• Abby Brenker

The Best: Folk Horror Films


I am late on the draw with this one, but I finally got around to watching Woodlands Dark and Days Bewitched: A History of Folk Horror (2021). This documentary is wonderful. I would definitely suggest watching it if you are interested in human history, ritual, horror, paganism, folklore, British history, film history, etc. After watching this film, I was left with a huge list of films I want to watch. Which I will slowly work my way through. But in the meantime, I wanted put together a list of some of my favorite folk horror films. I’m sure this list will expand and grow, but these are based on the films I have seen as of this post.


The Wicker Man (1973) We have to start this list off with perhaps the pinnacle folk horror film. The Wicker Man is a classic British folk story. It was directed by Robin Hardy, starring Britt Ekland. The Wicker Man was inspired by a novel that came out several years earlier in 1967, called Ritual. The premise, somewhat similar to The Wailing, tells the story of a police officer who visits an island in search of a missing girl. If you are into paganism and ritual, this film is for you.


The Wailing (2016) A South Korean film written and directed by Na Hong-jin. The film tells the story of a police officer who is investigating a series of murders in a small town. It’s an incredibly well received film all around. The Wailing stars Kwak Do-won and Chun Woo-hee. It's deeply powerful and a standout in the genre.


The Blair Witch Project (1999) One of the really fun things about folk horror is the legend that the films center around, the belief system. I will admit, The Blair Witch Project is somewhat light on the actual folklore compared to some of these other films. But to me, it’s one of the most successful in modern times. And it’s one of my favorites. It’s a perfect story of modern teens stumbling into folklore without knowing enough about it.

The Hallow (2015) This film was directed by Corin Hardy and stars Joseph Mawle. It premiered at Sundance, the same year. A young family moves to live along a remote Irish forest, the husband is a conservationist, but they did not expect to find what they find lurking within. This is a truly scary film with an intriguing world that I wanted to keep learning about.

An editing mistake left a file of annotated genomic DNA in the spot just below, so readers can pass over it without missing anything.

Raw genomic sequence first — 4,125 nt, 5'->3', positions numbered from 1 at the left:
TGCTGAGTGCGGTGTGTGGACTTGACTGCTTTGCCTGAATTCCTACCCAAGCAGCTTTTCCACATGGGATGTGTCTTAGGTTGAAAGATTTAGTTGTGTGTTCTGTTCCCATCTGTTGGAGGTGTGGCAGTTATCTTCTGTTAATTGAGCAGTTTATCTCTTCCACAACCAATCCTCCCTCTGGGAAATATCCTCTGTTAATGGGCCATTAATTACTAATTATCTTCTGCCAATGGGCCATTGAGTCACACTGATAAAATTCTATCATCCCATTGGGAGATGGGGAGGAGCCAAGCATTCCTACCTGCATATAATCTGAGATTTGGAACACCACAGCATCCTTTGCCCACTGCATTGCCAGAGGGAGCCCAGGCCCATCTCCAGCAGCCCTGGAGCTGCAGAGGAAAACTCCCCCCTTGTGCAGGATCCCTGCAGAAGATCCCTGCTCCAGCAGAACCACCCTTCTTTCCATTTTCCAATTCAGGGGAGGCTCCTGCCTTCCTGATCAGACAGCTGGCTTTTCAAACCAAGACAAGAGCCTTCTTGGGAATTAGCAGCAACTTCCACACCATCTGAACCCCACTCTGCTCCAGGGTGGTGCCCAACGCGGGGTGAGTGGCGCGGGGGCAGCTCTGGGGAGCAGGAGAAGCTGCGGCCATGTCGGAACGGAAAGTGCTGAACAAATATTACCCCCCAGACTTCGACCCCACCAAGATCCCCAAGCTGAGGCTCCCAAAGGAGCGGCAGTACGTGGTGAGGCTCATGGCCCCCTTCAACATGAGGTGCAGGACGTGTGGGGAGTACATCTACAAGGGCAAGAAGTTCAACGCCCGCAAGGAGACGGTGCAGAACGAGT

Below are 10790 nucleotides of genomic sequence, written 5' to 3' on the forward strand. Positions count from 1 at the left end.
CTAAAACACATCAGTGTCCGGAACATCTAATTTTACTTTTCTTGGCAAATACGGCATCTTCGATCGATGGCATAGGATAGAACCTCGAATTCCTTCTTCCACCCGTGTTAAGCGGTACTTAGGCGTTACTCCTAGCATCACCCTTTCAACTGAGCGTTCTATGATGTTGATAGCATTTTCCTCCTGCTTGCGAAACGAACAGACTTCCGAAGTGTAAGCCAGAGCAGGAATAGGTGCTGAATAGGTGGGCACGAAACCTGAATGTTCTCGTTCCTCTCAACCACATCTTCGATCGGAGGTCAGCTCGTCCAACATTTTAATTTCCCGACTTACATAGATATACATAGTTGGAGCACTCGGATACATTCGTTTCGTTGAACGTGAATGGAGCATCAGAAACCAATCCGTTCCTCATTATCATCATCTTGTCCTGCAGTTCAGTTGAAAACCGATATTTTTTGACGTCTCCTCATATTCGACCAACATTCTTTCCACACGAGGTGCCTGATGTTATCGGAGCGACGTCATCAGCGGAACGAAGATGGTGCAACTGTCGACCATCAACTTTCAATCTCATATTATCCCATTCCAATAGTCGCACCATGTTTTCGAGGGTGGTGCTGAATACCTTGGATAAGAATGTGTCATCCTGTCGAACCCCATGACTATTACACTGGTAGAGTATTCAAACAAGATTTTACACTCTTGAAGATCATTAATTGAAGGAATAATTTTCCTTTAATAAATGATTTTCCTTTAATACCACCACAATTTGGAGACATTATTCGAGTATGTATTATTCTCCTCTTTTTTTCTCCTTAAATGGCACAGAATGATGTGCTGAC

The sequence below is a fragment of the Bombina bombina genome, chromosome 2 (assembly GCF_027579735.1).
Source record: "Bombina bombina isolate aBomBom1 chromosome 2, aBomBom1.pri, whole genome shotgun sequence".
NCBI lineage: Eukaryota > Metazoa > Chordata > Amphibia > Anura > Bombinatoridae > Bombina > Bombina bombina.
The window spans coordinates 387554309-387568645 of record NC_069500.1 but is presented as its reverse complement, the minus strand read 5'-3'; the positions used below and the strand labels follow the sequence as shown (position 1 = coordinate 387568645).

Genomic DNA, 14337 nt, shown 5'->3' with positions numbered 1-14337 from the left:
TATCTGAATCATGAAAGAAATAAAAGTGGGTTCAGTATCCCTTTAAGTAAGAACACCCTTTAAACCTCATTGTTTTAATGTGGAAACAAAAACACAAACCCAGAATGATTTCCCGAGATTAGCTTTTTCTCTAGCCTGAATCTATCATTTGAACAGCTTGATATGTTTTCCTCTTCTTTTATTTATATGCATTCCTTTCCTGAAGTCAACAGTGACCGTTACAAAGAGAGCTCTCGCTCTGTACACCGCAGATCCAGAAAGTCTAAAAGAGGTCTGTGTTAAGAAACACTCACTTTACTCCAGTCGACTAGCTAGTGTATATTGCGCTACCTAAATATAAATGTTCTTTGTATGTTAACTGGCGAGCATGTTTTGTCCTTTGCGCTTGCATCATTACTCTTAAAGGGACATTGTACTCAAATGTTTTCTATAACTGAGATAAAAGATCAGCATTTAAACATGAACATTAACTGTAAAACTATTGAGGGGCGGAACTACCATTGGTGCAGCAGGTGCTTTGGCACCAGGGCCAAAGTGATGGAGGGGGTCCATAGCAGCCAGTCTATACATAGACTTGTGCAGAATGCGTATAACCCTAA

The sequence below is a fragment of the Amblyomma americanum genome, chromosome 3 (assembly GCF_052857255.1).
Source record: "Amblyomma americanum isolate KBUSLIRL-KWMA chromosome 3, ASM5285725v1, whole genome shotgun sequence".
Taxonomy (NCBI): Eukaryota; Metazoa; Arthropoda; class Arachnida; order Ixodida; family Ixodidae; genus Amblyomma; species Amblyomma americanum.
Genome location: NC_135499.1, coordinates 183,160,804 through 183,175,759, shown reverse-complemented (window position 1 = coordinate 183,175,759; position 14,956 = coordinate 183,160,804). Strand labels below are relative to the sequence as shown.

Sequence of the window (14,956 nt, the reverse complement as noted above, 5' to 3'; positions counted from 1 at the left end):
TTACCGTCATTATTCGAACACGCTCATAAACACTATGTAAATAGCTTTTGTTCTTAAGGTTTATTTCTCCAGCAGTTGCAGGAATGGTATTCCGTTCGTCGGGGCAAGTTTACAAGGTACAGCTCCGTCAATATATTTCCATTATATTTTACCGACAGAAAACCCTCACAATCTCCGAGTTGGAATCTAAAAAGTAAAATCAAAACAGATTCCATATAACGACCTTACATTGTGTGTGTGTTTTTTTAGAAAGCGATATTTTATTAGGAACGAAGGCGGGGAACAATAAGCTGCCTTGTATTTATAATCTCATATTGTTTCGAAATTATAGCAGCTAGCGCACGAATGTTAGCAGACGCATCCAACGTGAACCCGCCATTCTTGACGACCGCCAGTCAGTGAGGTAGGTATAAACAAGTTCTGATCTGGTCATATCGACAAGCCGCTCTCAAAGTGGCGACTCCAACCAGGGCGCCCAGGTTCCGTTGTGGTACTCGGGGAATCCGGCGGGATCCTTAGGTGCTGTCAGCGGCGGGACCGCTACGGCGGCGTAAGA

The Ritual (2017) The Ritual was directed by David Bruckner, and stars Rafe Spall. This isn’t one of my absolute favorites but it’s definitely worth mentioning. It tells the story of a group of friends who embark on a hiking trip across Sweden. It’s a fun take on Scandinavian folk horror.


Midsommer (2019) and Hereditary (2018) Two films by Ari Astor that I love and both qualify as folk horror. Hereditary starts as a familial drama that devolves into a terrifying folk horror film. One of the scariest and most lingering films I have seen in a while. Midsommer, a famously bright movie, tells the story of a group of friends who travel overseas to join a May festival. But, as you might expect, it’s so much more. Both of these films are laced with paganism, familial horror and true terror.


Pumpkinhead (1988) Don't let the name deter you, this is one of my favorite films in this genre. It was such a surprising watch. For me, it was incredibly emotional and loaded in a way that felt refreshing and unique. Not to mention the crazy, cool creature and lore.


Honorable Mention:

The Witch (2015) I know this will be controversial, but I was not a HUGE fan of The Witch. That being said, I definitely owe it a re-watch. I am including it here because the majority of people in my life love this film. And I am excited to watch it with fresh eyes and see how I feel.


Children of The Corn (1984) I owe this film another watch too, it was a bit slow for me. That being said it had moments that really stuck with me.


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